You need memory for your computer. But how should you choose the right kind? Whether you're upgrading your computer or building a new one, learn now.
If you bought your computer from a manufacturer, use a search engine
or go to the manufacturer's site to find the specs on your model. The max RAM found in the specs is likely the max RAM the whole system supports. To find the largest size module the system supports, divide the max supported RAM by the number of slots. Also listed in the specs should be the max speed supported and DDR type (listed as DDR, DDR2, or DDR3). Alternatively, instead of max speed and DDR type, the specs may list something like PC# ####, where the "#" is some number. This is just a different way of representing speed and DDR type, and works equally well in finding the right RAM. If you know the largest supported module, max supported speed, and DDR type, skip to the Tips and Warnings section.
If you're building a new computer, follow the above step, except search for motherboard model specs rather than computer model specs. If you don't know the model, look for it printed on the board.
If you couldn't find your computer's specs, the info wasn't detailed enough, or you have a custom-built computer, go to http://www.gtopala.com/siw-download.html (also in the resources below) and download the freeware SIW. Install and run it. On the left side, under the "Hardware" section, select "Memory."
The "Memory Summary" section on the right side shows the maximum amount of memory that can be installed in the system (listed as "Maximum Capacity"), and below that is the number of memory slots (listed as "Memory Slots"). The "Device Locator" sections tell whether or not memory is installed in that slot. To get the largest size module the motherboard supports, divide the "Maximum Capacity" by "Memory Slots." To get the speed and type, look under the "Device Locator" section, for the listing "Memory Type." Write down the PC#-#### part, where "#" is some number. Also for the listing "Speed," write down the value in parenthesis. For example, in 333 MHz (DDR2 667), write down only the (DDR2 667). You now have the largest supported module, RAM speed, and DDR type. You can use either the PC#-#### or the speed and type when searching for RAM.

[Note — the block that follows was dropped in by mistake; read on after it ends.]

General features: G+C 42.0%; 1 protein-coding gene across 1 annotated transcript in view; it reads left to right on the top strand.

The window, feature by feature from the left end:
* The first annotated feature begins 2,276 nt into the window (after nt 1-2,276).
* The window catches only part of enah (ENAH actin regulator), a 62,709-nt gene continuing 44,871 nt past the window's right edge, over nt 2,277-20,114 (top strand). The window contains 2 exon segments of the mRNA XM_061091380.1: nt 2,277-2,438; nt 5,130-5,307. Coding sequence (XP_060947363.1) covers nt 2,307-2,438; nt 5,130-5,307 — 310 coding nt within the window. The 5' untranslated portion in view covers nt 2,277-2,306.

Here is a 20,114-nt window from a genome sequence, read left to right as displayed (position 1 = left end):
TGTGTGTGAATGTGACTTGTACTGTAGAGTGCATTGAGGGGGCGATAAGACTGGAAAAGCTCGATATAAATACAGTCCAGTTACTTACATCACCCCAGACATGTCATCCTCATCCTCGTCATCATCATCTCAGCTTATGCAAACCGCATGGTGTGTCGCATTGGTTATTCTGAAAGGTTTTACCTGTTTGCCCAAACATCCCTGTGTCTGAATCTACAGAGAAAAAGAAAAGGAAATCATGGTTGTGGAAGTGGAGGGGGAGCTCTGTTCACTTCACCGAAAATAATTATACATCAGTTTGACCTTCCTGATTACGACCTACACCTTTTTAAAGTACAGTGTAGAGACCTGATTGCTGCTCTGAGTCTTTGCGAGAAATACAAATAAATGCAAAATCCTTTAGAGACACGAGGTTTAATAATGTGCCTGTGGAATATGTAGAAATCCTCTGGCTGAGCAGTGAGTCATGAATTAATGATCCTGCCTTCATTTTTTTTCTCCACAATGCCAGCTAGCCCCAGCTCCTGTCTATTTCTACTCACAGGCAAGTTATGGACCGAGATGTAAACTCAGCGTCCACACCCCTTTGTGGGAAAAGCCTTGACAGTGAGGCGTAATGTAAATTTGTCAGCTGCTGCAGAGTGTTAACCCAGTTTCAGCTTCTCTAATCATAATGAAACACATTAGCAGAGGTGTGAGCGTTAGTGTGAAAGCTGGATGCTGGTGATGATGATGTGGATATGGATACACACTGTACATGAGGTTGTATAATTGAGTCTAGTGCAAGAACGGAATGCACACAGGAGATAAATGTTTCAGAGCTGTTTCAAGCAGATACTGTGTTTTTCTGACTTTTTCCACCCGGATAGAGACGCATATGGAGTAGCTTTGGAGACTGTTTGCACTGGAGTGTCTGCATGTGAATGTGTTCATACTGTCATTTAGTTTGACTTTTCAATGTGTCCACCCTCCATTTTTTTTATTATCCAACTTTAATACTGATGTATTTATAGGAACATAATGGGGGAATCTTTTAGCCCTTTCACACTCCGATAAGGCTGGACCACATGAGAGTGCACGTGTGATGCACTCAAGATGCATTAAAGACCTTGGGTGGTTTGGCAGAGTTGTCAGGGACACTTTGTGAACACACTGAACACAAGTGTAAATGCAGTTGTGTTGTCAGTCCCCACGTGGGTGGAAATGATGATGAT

In Step 4, you found a supported RAM speed, but it may not be the fastest supported. Just to make sure, look to the left side in SIW. Under the "Hardware" section, select "Motherboard." Using this info, go to the manufacturer's site or do a web search, and see if you can find what maximum RAM speed the motherboard supports.
If you're building a new computer and need to buy RAM, look up the specs on your motherboard to find out what kind of memory it supports.
The RAM you buy should be no larger than the max supported module size, and should match the type and speed supported by the motherboard.
Open source site for computer pc error fixing software site is on http://digitalpowering.blogspot.com